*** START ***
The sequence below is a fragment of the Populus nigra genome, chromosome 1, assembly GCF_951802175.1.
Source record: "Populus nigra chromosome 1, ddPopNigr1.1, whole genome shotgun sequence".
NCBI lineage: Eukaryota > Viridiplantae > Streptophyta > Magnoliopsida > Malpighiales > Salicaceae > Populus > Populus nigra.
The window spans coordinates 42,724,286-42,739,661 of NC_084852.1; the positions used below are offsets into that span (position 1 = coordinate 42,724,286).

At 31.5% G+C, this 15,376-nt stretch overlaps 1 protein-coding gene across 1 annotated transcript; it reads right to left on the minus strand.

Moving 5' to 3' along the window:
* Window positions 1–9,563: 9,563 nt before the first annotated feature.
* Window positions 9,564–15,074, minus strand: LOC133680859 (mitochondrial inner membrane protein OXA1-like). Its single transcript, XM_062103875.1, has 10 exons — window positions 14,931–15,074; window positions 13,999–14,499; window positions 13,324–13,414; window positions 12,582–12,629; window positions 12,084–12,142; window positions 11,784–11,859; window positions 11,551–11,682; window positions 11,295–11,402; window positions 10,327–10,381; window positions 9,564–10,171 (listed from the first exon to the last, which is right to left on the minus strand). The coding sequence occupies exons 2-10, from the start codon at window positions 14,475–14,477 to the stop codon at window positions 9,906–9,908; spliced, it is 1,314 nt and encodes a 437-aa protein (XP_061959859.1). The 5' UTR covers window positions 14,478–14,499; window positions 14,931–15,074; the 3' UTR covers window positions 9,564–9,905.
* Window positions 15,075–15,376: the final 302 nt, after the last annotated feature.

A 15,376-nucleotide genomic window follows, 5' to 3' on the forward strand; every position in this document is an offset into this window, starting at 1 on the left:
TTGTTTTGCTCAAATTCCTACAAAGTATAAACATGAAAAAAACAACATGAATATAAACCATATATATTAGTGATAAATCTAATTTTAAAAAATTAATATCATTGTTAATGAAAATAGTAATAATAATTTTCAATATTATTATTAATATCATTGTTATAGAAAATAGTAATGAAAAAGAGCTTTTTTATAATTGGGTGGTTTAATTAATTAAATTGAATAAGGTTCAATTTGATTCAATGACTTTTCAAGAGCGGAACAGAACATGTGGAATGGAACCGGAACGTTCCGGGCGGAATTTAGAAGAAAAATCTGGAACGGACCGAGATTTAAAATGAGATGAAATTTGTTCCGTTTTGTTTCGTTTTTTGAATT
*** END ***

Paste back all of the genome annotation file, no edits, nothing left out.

The sequence below is a fragment of the Populus nigra genome, chromosome 1, assembly GCF_951802175.1.
Source record: "Populus nigra chromosome 1, ddPopNigr1.1, whole genome shotgun sequence".
NCBI lineage: Eukaryota > Viridiplantae > Streptophyta > Magnoliopsida > Malpighiales > Salicaceae > Populus > Populus nigra.
The window spans coordinates 42,724,286-42,739,661 of NC_084852.1; the positions used below are offsets into that span (position 1 = coordinate 42,724,286).

At 31.5% G+C, this 15,376-nt stretch overlaps 1 protein-coding gene across 1 annotated transcript; it reads right to left on the minus strand.

Moving 5' to 3' along the window:
* Window positions 1–9,563: 9,563 nt before the first annotated feature.
* Window positions 9,564–15,074, minus strand: LOC133680859 (mitochondrial inner membrane protein OXA1-like). Its single transcript, XM_062103875.1, has 10 exons — window positions 14,931–15,074; window positions 13,999–14,499; window positions 13,324–13,414; window positions 12,582–12,629; window positions 12,084–12,142; window positions 11,784–11,859; window positions 11,551–11,682; window positions 11,295–11,402; window positions 10,327–10,381; window positions 9,564–10,171 (listed from the first exon to the last, which is right to left on the minus strand). The coding sequence occupies exons 2-10, from the start codon at window positions 14,475–14,477 to the stop codon at window positions 9,906–9,908; spliced, it is 1,314 nt and encodes a 437-aa protein (XP_061959859.1). The 5' UTR covers window positions 14,478–14,499; window positions 14,931–15,074; the 3' UTR covers window positions 9,564–9,905.
* Window positions 15,075–15,376: the final 302 nt, after the last annotated feature.

A 15,376-nucleotide genomic window follows, 5' to 3' on the forward strand; every position in this document is an offset into this window, starting at 1 on the left:
TTGTTTTGCTCAAATTCCTACAAAGTATAAACATGAAAAAAACAACATGAATATAAACCATATATATTAGTGATAAATCTAATTTTAAAAAATTAATATCATTGTTAATGAAAATAGTAATAATAATTTTCAATATTATTATTAATATCATTGTTATAGAAAATAGTAATGAAAAAGAGCTTTTTTATAATTGGGTGGTTTAATTAATTAAATTGAATAAGGTTCAATTTGATTCAATGACTTTTCAAGAGCGGAACAGAACATGTGGAATGGAACCGGAACGTTCCGGGCGGAATTTAGAAGAAAAATCTGGAACGGACCGAGATTTAAAATGAGATGAAATTTGTTCCGTTTTGTTTCGTTTTTTGAATT